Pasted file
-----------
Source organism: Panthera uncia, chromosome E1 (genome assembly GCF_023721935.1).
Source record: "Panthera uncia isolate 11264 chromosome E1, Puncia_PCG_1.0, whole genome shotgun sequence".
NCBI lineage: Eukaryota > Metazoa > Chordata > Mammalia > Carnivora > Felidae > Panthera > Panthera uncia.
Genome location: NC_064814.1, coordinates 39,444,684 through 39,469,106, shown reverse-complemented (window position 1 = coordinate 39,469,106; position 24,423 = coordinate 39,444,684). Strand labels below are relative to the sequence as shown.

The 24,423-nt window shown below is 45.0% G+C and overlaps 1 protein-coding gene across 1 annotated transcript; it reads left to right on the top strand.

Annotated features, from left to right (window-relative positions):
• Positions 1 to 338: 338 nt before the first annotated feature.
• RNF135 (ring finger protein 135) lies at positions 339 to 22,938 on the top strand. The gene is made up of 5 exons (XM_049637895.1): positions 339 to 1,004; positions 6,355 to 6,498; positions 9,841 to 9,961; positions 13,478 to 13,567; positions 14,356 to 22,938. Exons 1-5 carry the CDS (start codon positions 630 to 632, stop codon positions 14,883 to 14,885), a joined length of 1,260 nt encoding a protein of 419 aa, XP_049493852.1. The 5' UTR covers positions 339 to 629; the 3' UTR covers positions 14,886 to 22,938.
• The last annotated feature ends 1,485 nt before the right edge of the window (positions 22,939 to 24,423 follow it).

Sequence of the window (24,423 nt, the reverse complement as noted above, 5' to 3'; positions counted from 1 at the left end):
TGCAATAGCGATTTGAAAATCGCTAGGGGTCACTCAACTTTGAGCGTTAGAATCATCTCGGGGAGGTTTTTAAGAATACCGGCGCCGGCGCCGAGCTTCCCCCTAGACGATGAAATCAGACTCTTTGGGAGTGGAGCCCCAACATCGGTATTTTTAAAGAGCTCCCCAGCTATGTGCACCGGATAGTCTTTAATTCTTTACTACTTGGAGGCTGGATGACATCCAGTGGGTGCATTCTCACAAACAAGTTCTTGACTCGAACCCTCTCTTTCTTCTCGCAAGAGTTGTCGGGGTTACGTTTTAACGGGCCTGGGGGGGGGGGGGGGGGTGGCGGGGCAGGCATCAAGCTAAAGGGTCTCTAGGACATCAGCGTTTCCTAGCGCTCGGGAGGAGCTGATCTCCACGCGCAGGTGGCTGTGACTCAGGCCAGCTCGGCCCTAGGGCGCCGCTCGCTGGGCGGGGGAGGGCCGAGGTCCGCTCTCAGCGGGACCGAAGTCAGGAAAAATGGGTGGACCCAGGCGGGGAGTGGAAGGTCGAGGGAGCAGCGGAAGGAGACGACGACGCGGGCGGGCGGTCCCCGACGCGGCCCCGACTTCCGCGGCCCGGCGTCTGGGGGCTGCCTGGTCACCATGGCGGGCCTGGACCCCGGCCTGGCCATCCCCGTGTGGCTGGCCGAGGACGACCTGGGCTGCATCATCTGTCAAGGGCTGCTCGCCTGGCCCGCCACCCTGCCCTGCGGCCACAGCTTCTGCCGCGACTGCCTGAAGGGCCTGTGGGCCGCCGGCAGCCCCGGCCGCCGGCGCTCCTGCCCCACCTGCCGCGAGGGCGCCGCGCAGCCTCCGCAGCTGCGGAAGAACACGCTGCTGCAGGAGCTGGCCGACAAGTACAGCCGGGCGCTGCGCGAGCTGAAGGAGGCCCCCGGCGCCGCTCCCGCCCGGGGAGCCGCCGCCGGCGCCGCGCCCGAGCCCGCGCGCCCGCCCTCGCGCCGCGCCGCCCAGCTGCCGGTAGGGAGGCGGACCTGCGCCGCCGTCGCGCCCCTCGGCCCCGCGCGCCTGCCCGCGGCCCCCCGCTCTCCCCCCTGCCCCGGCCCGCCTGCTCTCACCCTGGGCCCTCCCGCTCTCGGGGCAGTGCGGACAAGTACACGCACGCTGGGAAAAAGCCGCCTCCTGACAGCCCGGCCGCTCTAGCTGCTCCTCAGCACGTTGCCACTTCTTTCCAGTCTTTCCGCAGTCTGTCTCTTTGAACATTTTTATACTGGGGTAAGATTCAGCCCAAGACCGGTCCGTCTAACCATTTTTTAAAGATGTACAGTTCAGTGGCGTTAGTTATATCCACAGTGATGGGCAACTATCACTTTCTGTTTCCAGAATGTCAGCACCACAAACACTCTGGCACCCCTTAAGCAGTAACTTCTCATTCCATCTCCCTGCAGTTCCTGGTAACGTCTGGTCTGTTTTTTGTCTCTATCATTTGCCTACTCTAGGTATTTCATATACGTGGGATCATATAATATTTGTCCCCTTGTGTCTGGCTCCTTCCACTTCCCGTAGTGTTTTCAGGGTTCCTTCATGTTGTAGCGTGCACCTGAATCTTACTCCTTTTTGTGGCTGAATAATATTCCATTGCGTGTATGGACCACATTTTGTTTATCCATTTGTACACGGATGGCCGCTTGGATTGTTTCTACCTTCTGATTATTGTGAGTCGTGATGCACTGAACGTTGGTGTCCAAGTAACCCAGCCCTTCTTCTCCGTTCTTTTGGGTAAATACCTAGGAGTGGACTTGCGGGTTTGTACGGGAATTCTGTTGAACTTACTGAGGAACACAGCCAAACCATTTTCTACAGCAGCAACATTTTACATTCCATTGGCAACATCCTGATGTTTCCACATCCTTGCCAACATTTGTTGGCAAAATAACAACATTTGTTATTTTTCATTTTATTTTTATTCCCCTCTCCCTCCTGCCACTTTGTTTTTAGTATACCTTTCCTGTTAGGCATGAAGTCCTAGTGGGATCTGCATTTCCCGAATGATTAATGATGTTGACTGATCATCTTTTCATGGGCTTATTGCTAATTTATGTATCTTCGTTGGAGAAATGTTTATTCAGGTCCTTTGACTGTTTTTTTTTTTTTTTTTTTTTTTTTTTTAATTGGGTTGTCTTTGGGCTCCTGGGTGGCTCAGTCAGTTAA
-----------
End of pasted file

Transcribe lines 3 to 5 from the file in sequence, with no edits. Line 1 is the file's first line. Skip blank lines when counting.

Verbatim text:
NCBI lineage: Eukaryota > Metazoa > Chordata > Mammalia > Carnivora > Felidae > Panthera > Panthera uncia.
Genome location: NC_064814.1, coordinates 39,444,684 through 39,469,106, shown reverse-complemented (window position 1 = coordinate 39,469,106; position 24,423 = coordinate 39,444,684). Strand labels below are relative to the sequence as shown.

The 24,423-nt window shown below is 45.0% G+C and overlaps 1 protein-coding gene across 1 annotated transcript; it reads left to right on the top strand.